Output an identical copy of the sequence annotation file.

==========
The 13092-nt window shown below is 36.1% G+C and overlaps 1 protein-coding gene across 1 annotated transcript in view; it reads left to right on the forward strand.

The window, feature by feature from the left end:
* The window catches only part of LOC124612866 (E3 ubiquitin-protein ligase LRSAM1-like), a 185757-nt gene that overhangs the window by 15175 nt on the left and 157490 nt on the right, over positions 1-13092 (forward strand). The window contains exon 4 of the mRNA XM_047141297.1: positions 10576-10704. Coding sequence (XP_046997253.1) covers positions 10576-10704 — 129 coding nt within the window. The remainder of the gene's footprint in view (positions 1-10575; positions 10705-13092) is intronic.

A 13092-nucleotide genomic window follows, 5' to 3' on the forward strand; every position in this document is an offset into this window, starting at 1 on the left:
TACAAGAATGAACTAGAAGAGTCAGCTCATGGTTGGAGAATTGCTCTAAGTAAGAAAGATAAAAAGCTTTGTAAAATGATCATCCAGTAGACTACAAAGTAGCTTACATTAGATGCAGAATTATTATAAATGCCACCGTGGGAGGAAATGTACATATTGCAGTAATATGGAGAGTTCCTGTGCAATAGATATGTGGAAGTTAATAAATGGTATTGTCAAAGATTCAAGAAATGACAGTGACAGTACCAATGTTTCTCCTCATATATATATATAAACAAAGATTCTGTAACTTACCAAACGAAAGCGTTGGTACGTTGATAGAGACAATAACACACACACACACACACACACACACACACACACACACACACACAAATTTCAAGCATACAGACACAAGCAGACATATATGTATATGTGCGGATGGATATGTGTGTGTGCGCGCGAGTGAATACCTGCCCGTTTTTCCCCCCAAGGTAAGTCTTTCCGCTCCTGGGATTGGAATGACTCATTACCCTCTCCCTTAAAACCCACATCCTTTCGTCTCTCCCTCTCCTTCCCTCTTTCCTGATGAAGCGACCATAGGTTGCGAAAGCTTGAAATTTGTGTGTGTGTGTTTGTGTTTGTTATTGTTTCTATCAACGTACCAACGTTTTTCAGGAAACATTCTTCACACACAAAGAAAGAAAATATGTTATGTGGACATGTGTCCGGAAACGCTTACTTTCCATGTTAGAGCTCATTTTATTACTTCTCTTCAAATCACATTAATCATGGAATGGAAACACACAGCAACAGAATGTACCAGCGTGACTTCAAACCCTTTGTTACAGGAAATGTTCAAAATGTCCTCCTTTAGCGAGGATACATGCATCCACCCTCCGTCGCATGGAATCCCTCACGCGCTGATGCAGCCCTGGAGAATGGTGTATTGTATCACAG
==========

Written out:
The 13092-nt window shown below is 36.1% G+C and overlaps 1 protein-coding gene across 1 annotated transcript in view; it reads left to right on the forward strand.

The window, feature by feature from the left end:
* The window catches only part of LOC124612866 (E3 ubiquitin-protein ligase LRSAM1-like), a 185757-nt gene that overhangs the window by 15175 nt on the left and 157490 nt on the right, over positions 1-13092 (forward strand). The window contains exon 4 of the mRNA XM_047141297.1: positions 10576-10704. Coding sequence (XP_046997253.1) covers positions 10576-10704 — 129 coding nt within the window. The remainder of the gene's footprint in view (positions 1-10575; positions 10705-13092) is intronic.

A 13092-nucleotide genomic window follows, 5' to 3' on the forward strand; every position in this document is an offset into this window, starting at 1 on the left:
TACAAGAATGAACTAGAAGAGTCAGCTCATGGTTGGAGAATTGCTCTAAGTAAGAAAGATAAAAAGCTTTGTAAAATGATCATCCAGTAGACTACAAAGTAGCTTACATTAGATGCAGAATTATTATAAATGCCACCGTGGGAGGAAATGTACATATTGCAGTAATATGGAGAGTTCCTGTGCAATAGATATGTGGAAGTTAATAAATGGTATTGTCAAAGATTCAAGAAATGACAGTGACAGTACCAATGTTTCTCCTCATATATATATATAAACAAAGATTCTGTAACTTACCAAACGAAAGCGTTGGTACGTTGATAGAGACAATAACACACACACACACACACACACACACACACACACACACACACACAAATTTCAAGCATACAGACACAAGCAGACATATATGTATATGTGCGGATGGATATGTGTGTGTGCGCGCGAGTGAATACCTGCCCGTTTTTCCCCCCAAGGTAAGTCTTTCCGCTCCTGGGATTGGAATGACTCATTACCCTCTCCCTTAAAACCCACATCCTTTCGTCTCTCCCTCTCCTTCCCTCTTTCCTGATGAAGCGACCATAGGTTGCGAAAGCTTGAAATTTGTGTGTGTGTGTTTGTGTTTGTTATTGTTTCTATCAACGTACCAACGTTTTTCAGGAAACATTCTTCACACACAAAGAAAGAAAATATGTTATGTGGACATGTGTCCGGAAACGCTTACTTTCCATGTTAGAGCTCATTTTATTACTTCTCTTCAAATCACATTAATCATGGAATGGAAACACACAGCAACAGAATGTACCAGCGTGACTTCAAACCCTTTGTTACAGGAAATGTTCAAAATGTCCTCCTTTAGCGAGGATACATGCATCCACCCTCCGTCGCATGGAATCCCTCACGCGCTGATGCAGCCCTGGAGAATGGTGTATTGTATCACAG